Albert Ayler - Love Cry

Albert Ayler
Love Cry

Released 1968 on Impulse
Reviewed by Dave Furgess, 25/02/2001ce

This was Albert Ayler's second album for the legendary Impulse label and to me it was his masterpiece, Albert's earlier works for ESP were all superb especially the mighty "The Bells" LP but for me it all came together on "Love Cry" which was recorded shortly after the tragic death of John Coltrane in 1967. Coltrane's prescence is all over this record ( in fact Albert and Don Ayler along with Ornette Coleman played at Trane's funeral service), however Ayler does not copy Coltrane's work as much as you would think, Ayler was truly into his own bag and stands alone as the master of a certain style of Jazz that is said to owe a great debt to New Orleans marching bands and death chants. As great as Albert Ayler is his brother Don on trumpet is every bit as great on his horn and a vital ingredient to the Ayler group. The brothers hailed from Cleveland but found their way to New York which was in the 60's the epicenter of the new Freedom Jazz Movement.
Since "Love Cry" has been transferred to CD with some bonus tracks that's the edition which I'll talk about here. The disc opens with the title track "Love Cry" which features Albert on sax with Don adding mournful blasts of trumpet, in the backdrop is very loose percussion by Milford Graves you can also hear bassist Alan Silva tuning up ( on a side note check out Silva's solo album on ESP for a truly whacked out record), back to "Love Cry" this track also features Albert singing in a native tongue similar to Pharoah Sanders on his "Upper Egypt and Lower Egypt" . "Ghosts" is next and it is a very uplifting duet with the brothers Ayler and some spare percussion by Graves, it clocks in at under 3 minutes so it could have issued as a single ( on Venus maybe!). The 3rd track "Omega" is a true gas!, again it features a lively duet with Albert and Don, they are joined by the awesome Call Cobbs on harpsichord, he plays like he just came back from a session on The Seeds "Future" album!!!. "Dancing Flowers" is another short one that is a bit sad sounding it features just Albert, Graves and Cobbs on freakout harpsichord. "Bells" is up next and it is PURE FUN, it features Albert and Don blowing a merry little tune that you can't stop humming for hours after hearing it, I use this one as my warmup music before I play basketball!.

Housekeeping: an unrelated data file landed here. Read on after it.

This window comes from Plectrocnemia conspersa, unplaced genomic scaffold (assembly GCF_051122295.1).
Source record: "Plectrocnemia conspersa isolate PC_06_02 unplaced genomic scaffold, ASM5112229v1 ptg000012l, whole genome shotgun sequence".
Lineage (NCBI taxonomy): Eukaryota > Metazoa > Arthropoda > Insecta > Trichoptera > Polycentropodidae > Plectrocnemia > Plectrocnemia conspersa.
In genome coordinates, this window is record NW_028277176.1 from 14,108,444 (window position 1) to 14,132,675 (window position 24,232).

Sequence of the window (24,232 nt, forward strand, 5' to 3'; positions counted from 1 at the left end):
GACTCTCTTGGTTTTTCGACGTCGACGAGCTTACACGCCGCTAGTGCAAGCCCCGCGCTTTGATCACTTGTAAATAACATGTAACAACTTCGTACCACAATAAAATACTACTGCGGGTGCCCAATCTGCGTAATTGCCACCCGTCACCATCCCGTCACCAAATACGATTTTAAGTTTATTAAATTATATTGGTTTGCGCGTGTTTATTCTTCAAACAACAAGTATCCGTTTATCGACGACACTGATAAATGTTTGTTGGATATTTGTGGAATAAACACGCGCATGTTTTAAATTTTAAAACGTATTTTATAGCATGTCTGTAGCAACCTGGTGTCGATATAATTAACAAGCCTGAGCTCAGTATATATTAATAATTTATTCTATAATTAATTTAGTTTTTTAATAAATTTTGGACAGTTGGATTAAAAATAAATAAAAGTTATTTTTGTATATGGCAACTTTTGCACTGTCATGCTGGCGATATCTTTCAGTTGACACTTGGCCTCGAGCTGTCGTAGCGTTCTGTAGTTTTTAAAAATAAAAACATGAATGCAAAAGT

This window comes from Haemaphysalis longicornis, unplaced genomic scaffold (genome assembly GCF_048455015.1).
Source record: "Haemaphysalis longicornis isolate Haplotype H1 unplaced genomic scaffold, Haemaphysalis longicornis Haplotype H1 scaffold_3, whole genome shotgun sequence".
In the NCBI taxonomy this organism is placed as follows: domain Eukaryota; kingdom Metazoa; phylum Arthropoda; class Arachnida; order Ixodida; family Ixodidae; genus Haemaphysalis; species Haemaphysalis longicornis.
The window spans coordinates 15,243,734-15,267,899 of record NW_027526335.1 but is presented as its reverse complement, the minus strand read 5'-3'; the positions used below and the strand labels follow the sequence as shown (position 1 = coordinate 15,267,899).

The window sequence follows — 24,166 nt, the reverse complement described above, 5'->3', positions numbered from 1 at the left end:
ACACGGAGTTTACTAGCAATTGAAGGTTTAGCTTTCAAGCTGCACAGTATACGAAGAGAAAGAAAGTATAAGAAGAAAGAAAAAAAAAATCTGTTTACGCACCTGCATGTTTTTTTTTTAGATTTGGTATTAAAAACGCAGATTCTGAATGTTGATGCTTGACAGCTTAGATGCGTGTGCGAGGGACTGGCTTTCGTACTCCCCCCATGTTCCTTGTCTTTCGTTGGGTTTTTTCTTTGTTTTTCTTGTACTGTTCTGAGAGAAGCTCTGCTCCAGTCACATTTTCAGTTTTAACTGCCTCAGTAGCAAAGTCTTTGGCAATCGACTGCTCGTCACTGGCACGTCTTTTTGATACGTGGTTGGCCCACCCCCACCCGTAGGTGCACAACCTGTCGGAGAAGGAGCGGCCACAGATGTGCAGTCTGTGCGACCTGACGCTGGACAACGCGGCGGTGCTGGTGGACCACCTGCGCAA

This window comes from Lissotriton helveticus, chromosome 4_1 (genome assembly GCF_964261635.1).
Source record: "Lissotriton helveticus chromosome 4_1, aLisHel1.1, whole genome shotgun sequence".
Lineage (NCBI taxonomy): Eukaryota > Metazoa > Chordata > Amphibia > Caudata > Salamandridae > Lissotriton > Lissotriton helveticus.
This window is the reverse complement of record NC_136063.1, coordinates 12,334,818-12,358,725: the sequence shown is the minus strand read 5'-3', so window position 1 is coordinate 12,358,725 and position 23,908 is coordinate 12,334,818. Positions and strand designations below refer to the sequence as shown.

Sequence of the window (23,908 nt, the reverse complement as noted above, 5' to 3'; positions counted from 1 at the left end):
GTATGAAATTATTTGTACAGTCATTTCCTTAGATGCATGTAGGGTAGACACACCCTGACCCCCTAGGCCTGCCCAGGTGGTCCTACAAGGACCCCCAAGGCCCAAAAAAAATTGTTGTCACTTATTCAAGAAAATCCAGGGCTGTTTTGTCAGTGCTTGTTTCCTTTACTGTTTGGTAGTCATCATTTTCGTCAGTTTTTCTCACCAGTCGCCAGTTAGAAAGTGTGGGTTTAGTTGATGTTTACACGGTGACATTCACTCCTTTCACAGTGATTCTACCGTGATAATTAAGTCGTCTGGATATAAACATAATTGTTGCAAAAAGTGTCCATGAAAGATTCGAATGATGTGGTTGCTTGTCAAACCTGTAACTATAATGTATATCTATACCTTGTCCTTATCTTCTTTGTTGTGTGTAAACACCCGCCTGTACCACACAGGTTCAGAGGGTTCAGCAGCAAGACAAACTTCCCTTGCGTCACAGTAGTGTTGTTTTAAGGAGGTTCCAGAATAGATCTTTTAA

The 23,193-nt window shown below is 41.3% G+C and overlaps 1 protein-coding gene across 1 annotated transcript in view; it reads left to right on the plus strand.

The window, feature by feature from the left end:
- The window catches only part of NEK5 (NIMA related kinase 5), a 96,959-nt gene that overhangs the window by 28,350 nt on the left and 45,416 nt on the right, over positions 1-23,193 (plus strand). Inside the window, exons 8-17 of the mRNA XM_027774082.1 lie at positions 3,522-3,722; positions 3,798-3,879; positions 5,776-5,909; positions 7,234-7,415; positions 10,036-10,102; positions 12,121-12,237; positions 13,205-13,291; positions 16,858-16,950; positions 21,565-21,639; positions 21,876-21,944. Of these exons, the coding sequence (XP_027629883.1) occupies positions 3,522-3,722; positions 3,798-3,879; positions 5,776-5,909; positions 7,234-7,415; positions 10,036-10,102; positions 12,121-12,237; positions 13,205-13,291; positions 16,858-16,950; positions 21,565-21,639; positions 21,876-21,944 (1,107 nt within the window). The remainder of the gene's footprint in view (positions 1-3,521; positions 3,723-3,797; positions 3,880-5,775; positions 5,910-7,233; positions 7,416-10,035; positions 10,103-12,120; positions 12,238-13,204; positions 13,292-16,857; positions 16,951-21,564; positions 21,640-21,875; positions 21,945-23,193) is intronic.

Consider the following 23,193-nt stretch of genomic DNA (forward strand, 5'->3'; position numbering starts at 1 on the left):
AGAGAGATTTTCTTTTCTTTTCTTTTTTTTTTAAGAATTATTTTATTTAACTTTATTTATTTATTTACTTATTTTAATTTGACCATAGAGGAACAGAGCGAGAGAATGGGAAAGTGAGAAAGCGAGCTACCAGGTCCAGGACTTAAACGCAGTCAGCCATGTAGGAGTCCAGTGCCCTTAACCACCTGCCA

"Love Flower" opens with Call Cobbs playing loose fills ala Sun Ra on harpsichord, Albert plays a soulful restrained solo while Silva plucks away on a seasick sounding bass, Graves also chimes in with nice cymbal work. The first of the bonus tracks is next in "Love Cry #2" which appears to have no relation at all with the earlier track "Love Cry" which starts the disc, this track is a lot more experimental and features some serious elephant honks from Albert while Don is trying to blow his brains out on trumpet, his playing reminds me of Phil Lesh on the Grateful Dead's "Anthem of the Sun" album.
An alternate take of "Zion Hill" comes next which is a pretty loose psychedelic piece with some nice touches by Call Cobbs on his trusty harpsichord, this is follwed by an alternate take of "Universal Indians" which is my favorite Ayler track of all time, the band really cuts loose on this one and it sounds like some of the freakier moments on The Pop Group's "Y" album, I like to serenade my yuppie next door neighbor with this one when he plays his yuppie Sheryl Crow type trash.
The record closes with the regular takes of "Zion Hill" and "Universal Indians", the official "Zion Hill" is a bit more together than the out-take and features some wonderful playing by Call Cobbs on tripsichord. The closing "Universal Indians" is even freakier than the out-take, this is marching band music from Saturn not New Orleans!!!,and a fitting way so close this remarkable record.
To some Albert Ayler's music is harsh but the more you hang with it the catchier it is, I always have this fantasy of taking my boom box and playing this at the beach at a peak hour, yet I always chicken out I'd probably get tossed in jail.
Albert Ayler sadly died under mysterious circumstanes in New York while Don Ayler battled some serious mental problems and was hospitalized, the loss of these 2 kingpins is as severe to me as is the losses of Syd Barrett, Brian Jones, John Cipollina, Arthur Lee and many others. Albert and Don Ayler were 2 of the real visionaries.

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